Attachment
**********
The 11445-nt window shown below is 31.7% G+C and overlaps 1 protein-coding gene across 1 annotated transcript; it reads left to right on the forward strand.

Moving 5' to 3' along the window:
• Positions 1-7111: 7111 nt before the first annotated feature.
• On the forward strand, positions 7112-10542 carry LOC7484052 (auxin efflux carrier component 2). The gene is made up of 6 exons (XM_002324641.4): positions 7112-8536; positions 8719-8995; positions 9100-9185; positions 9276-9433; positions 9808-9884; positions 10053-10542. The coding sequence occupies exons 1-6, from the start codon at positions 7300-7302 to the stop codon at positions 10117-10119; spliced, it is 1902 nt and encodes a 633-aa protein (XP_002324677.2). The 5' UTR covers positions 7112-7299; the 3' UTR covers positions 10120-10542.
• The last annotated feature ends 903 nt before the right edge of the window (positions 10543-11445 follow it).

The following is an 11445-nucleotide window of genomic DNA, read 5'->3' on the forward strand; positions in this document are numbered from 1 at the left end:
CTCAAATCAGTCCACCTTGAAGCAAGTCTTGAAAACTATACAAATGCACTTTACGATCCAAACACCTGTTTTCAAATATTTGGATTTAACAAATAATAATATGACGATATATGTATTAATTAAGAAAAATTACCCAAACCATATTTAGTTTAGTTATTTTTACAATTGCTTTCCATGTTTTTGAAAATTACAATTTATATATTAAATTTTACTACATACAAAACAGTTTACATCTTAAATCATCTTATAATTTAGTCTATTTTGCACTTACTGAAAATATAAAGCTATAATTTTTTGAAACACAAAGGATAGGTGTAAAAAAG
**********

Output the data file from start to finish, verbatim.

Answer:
The 11445-nt window shown below is 31.7% G+C and overlaps 1 protein-coding gene across 1 annotated transcript; it reads left to right on the forward strand.

Moving 5' to 3' along the window:
• Positions 1-7111: 7111 nt before the first annotated feature.
• On the forward strand, positions 7112-10542 carry LOC7484052 (auxin efflux carrier component 2). The gene is made up of 6 exons (XM_002324641.4): positions 7112-8536; positions 8719-8995; positions 9100-9185; positions 9276-9433; positions 9808-9884; positions 10053-10542. The coding sequence occupies exons 1-6, from the start codon at positions 7300-7302 to the stop codon at positions 10117-10119; spliced, it is 1902 nt and encodes a 633-aa protein (XP_002324677.2). The 5' UTR covers positions 7112-7299; the 3' UTR covers positions 10120-10542.
• The last annotated feature ends 903 nt before the right edge of the window (positions 10543-11445 follow it).

The following is an 11445-nucleotide window of genomic DNA, read 5'->3' on the forward strand; positions in this document are numbered from 1 at the left end:
CTCAAATCAGTCCACCTTGAAGCAAGTCTTGAAAACTATACAAATGCACTTTACGATCCAAACACCTGTTTTCAAATATTTGGATTTAACAAATAATAATATGACGATATATGTATTAATTAAGAAAAATTACCCAAACCATATTTAGTTTAGTTATTTTTACAATTGCTTTCCATGTTTTTGAAAATTACAATTTATATATTAAATTTTACTACATACAAAACAGTTTACATCTTAAATCATCTTATAATTTAGTCTATTTTGCACTTACTGAAAATATAAAGCTATAATTTTTTGAAACACAAAGGATAGGTGTAAAAAAG